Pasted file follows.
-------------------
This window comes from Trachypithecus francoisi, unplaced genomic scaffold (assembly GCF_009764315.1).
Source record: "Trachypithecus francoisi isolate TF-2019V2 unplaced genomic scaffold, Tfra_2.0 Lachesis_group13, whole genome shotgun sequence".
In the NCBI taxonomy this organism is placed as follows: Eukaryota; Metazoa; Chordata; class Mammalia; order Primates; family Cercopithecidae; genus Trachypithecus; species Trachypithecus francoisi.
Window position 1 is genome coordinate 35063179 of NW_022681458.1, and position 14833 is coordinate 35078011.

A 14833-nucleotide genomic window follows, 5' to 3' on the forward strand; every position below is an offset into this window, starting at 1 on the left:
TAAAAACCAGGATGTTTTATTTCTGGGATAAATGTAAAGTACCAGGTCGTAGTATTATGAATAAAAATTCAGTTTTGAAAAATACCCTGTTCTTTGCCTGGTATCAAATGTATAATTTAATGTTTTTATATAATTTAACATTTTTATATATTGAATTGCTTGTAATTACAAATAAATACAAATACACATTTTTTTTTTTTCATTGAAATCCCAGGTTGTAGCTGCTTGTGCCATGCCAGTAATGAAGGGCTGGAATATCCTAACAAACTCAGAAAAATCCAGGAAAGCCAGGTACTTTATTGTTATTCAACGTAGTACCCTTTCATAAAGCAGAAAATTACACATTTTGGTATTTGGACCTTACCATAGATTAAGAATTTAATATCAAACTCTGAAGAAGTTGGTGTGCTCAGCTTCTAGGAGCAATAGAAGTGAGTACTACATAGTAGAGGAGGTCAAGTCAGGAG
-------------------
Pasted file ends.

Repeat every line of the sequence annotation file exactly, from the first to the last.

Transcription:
This window comes from Trachypithecus francoisi, unplaced genomic scaffold (assembly GCF_009764315.1).
Source record: "Trachypithecus francoisi isolate TF-2019V2 unplaced genomic scaffold, Tfra_2.0 Lachesis_group13, whole genome shotgun sequence".
In the NCBI taxonomy this organism is placed as follows: Eukaryota; Metazoa; Chordata; class Mammalia; order Primates; family Cercopithecidae; genus Trachypithecus; species Trachypithecus francoisi.
Window position 1 is genome coordinate 35063179 of NW_022681458.1, and position 14833 is coordinate 35078011.

A 14833-nucleotide genomic window follows, 5' to 3' on the forward strand; every position below is an offset into this window, starting at 1 on the left:
TAAAAACCAGGATGTTTTATTTCTGGGATAAATGTAAAGTACCAGGTCGTAGTATTATGAATAAAAATTCAGTTTTGAAAAATACCCTGTTCTTTGCCTGGTATCAAATGTATAATTTAATGTTTTTATATAATTTAACATTTTTATATATTGAATTGCTTGTAATTACAAATAAATACAAATACACATTTTTTTTTTTTCATTGAAATCCCAGGTTGTAGCTGCTTGTGCCATGCCAGTAATGAAGGGCTGGAATATCCTAACAAACTCAGAAAAATCCAGGAAAGCCAGGTACTTTATTGTTATTCAACGTAGTACCCTTTCATAAAGCAGAAAATTACACATTTTGGTATTTGGACCTTACCATAGATTAAGAATTTAATATCAAACTCTGAAGAAGTTGGTGTGCTCAGCTTCTAGGAGCAATAGAAGTGAGTACTACATAGTAGAGGAGGTCAAGTCAGGAG